Soweto brings ancestral sound to Bushfire as Swazi music lovers fail to turn out for their festival
With the smell of flavoured cannabis in the air, Swaziland's citizens sadly stood outside of the music festival they hosted.
The mountainous kingdom welcomed thousands of Europeans, South Africans, Mozambicans and Americans to the annual MTN Bushfire festival of arts this weekend.
Over 30 acts completed the line-up but less than 10 Swazi musicians and DJs performed at the event along with South Africa's Cassper Nyovest, The Soil, Freshly Ground, Shortstraw and The Parlotones and international acts like 123 from France and Sweet Sweet Moon from Austria to name a few.
But South Africa stole the show. The two star performances of the festival were Freshlyground and Bantu Continua Uhuru Consciousness (BCUC), the seven Soweto musicians whose music will never be heard on a commercial radio station.
BCUC's afternoon performance set the tone for inter-racial relationships and had everyone standing and grooving to their melodic ancestral sound in the Swazi sun.
With the sweat running down his body, wearing only shorts, Rens Hoogendelm from the Netherlands said: "This festival was amazing, but the performance that changed everything was BCUC. When they played even though I didn't understand it, my heart felt it and it was awesome".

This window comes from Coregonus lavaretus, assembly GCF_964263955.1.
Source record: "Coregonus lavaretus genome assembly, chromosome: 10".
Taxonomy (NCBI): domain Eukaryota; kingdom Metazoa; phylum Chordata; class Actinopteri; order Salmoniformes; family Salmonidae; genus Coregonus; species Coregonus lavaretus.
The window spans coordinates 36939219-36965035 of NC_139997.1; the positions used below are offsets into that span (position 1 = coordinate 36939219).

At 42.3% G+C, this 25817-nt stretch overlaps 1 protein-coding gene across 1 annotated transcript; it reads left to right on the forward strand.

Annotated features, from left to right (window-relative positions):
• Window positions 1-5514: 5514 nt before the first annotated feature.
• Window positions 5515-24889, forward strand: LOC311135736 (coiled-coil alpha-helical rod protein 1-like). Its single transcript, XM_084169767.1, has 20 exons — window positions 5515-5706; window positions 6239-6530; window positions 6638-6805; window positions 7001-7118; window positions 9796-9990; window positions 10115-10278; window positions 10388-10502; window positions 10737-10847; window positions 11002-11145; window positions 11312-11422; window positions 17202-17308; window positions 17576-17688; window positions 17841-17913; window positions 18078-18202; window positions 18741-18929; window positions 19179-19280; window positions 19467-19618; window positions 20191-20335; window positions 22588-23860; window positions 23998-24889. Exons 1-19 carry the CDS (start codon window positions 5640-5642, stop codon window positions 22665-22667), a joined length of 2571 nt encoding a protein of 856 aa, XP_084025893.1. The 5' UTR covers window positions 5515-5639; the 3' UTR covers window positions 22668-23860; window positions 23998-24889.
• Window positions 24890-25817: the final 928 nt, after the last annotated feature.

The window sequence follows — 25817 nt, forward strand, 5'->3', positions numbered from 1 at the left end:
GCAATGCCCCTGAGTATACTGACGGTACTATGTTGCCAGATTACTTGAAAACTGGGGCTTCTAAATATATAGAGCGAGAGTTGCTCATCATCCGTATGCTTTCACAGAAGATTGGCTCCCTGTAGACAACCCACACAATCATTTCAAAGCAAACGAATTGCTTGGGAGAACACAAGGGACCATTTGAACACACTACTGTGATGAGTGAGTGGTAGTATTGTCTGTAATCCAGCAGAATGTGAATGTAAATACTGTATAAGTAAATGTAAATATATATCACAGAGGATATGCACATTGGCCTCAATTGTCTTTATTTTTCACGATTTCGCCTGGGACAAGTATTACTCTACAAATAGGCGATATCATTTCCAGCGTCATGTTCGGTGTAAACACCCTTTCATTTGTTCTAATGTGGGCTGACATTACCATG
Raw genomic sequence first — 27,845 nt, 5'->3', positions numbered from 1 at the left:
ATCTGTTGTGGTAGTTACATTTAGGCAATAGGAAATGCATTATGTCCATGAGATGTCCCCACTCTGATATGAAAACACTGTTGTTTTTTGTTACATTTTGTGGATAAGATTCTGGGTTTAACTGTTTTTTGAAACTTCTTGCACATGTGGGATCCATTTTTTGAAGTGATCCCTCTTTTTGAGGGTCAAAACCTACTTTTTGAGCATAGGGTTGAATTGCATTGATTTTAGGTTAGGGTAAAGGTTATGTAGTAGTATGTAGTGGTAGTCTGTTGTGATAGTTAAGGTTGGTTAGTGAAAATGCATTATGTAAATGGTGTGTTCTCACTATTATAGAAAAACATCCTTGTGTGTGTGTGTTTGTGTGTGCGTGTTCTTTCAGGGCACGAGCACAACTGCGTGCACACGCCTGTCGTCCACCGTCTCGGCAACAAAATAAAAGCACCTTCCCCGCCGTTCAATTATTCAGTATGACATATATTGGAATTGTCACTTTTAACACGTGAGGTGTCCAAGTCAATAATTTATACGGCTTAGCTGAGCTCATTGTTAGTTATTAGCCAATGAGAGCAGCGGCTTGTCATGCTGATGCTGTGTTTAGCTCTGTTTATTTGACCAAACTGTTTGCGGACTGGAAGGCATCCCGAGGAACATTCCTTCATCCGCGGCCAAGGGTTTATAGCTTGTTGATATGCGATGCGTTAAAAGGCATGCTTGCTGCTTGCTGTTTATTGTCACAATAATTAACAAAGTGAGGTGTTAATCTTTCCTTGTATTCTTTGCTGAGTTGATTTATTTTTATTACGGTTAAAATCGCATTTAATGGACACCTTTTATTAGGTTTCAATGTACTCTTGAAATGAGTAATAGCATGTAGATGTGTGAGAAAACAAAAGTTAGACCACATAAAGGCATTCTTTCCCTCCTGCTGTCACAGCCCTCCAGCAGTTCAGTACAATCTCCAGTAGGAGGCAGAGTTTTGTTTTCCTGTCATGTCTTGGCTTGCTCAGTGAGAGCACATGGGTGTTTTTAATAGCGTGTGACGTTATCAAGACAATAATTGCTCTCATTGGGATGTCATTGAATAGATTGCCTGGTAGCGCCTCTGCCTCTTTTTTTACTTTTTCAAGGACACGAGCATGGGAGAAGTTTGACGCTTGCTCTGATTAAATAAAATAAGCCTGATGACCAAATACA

Emily Steward from England said Freshlyground's Saturday evening performance brought her to tears when they had the crowd chanting "Be my love when the fire is cold".
Many South Africans were unimpressed with Cassper's "tired" performance of his hit "Doc Shebeleza", wondering if he lost his fire at the border gate traffic.
Despite the child-friendly festival's popularity, the international guests far outnumbered the locals.
After the performances, the campsite bonfire was the unofficial meeting place for language lessons, early morning snacks and liquid courage.
Sleep was optional and fun was guaranteed with surprises like naked bodies at the open field hostel-like showers and spontaneous communal braai's. It's no wonder that some campers never made it past the entrance.
The only Swazis other than the musicians to be offered free passes to the festival were the police who were there in their numbers. But even the local authorities understood that festivals like Bushfire are where freedom is expressed and they looked the other way when some were enjoying Swaziland's local delicacy (weed).